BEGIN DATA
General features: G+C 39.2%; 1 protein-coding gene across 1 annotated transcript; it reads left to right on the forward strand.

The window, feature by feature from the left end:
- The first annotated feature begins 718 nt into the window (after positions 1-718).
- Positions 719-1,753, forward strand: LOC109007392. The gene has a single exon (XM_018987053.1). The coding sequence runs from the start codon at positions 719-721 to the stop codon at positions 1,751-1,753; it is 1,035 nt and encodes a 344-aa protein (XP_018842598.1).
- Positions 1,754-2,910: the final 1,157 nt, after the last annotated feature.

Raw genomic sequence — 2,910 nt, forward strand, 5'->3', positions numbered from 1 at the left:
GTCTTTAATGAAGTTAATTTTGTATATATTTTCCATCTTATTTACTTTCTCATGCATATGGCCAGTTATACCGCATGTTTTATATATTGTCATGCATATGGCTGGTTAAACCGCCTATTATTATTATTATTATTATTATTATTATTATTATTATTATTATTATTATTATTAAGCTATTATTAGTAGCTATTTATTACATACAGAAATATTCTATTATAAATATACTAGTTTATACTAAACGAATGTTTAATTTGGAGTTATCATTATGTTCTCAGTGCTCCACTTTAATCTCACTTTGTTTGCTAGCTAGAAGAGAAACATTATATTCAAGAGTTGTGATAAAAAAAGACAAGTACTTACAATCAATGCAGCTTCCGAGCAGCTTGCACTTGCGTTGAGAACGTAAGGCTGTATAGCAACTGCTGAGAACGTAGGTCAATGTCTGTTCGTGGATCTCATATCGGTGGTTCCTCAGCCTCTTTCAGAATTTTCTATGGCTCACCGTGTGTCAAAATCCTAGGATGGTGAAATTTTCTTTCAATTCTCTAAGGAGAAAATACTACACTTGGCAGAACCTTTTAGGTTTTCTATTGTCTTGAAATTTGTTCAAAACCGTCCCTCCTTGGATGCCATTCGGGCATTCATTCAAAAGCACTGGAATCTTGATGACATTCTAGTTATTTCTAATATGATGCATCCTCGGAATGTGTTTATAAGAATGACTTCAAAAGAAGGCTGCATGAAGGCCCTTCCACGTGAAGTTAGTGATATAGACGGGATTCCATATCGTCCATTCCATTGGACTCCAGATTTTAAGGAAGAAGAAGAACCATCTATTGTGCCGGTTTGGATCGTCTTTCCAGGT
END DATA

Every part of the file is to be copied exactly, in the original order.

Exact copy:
General features: G+C 39.2%; 1 protein-coding gene across 1 annotated transcript; it reads left to right on the forward strand.

The window, feature by feature from the left end:
- The first annotated feature begins 718 nt into the window (after positions 1-718).
- Positions 719-1,753, forward strand: LOC109007392. The gene has a single exon (XM_018987053.1). The coding sequence runs from the start codon at positions 719-721 to the stop codon at positions 1,751-1,753; it is 1,035 nt and encodes a 344-aa protein (XP_018842598.1).
- Positions 1,754-2,910: the final 1,157 nt, after the last annotated feature.

Raw genomic sequence — 2,910 nt, forward strand, 5'->3', positions numbered from 1 at the left:
GTCTTTAATGAAGTTAATTTTGTATATATTTTCCATCTTATTTACTTTCTCATGCATATGGCCAGTTATACCGCATGTTTTATATATTGTCATGCATATGGCTGGTTAAACCGCCTATTATTATTATTATTATTATTATTATTATTATTATTATTATTATTATTATTATTAAGCTATTATTAGTAGCTATTTATTACATACAGAAATATTCTATTATAAATATACTAGTTTATACTAAACGAATGTTTAATTTGGAGTTATCATTATGTTCTCAGTGCTCCACTTTAATCTCACTTTGTTTGCTAGCTAGAAGAGAAACATTATATTCAAGAGTTGTGATAAAAAAAGACAAGTACTTACAATCAATGCAGCTTCCGAGCAGCTTGCACTTGCGTTGAGAACGTAAGGCTGTATAGCAACTGCTGAGAACGTAGGTCAATGTCTGTTCGTGGATCTCATATCGGTGGTTCCTCAGCCTCTTTCAGAATTTTCTATGGCTCACCGTGTGTCAAAATCCTAGGATGGTGAAATTTTCTTTCAATTCTCTAAGGAGAAAATACTACACTTGGCAGAACCTTTTAGGTTTTCTATTGTCTTGAAATTTGTTCAAAACCGTCCCTCCTTGGATGCCATTCGGGCATTCATTCAAAAGCACTGGAATCTTGATGACATTCTAGTTATTTCTAATATGATGCATCCTCGGAATGTGTTTATAAGAATGACTTCAAAAGAAGGCTGCATGAAGGCCCTTCCACGTGAAGTTAGTGATATAGACGGGATTCCATATCGTCCATTCCATTGGACTCCAGATTTTAAGGAAGAAGAAGAACCATCTATTGTGCCGGTTTGGATCGTCTTTCCAGGT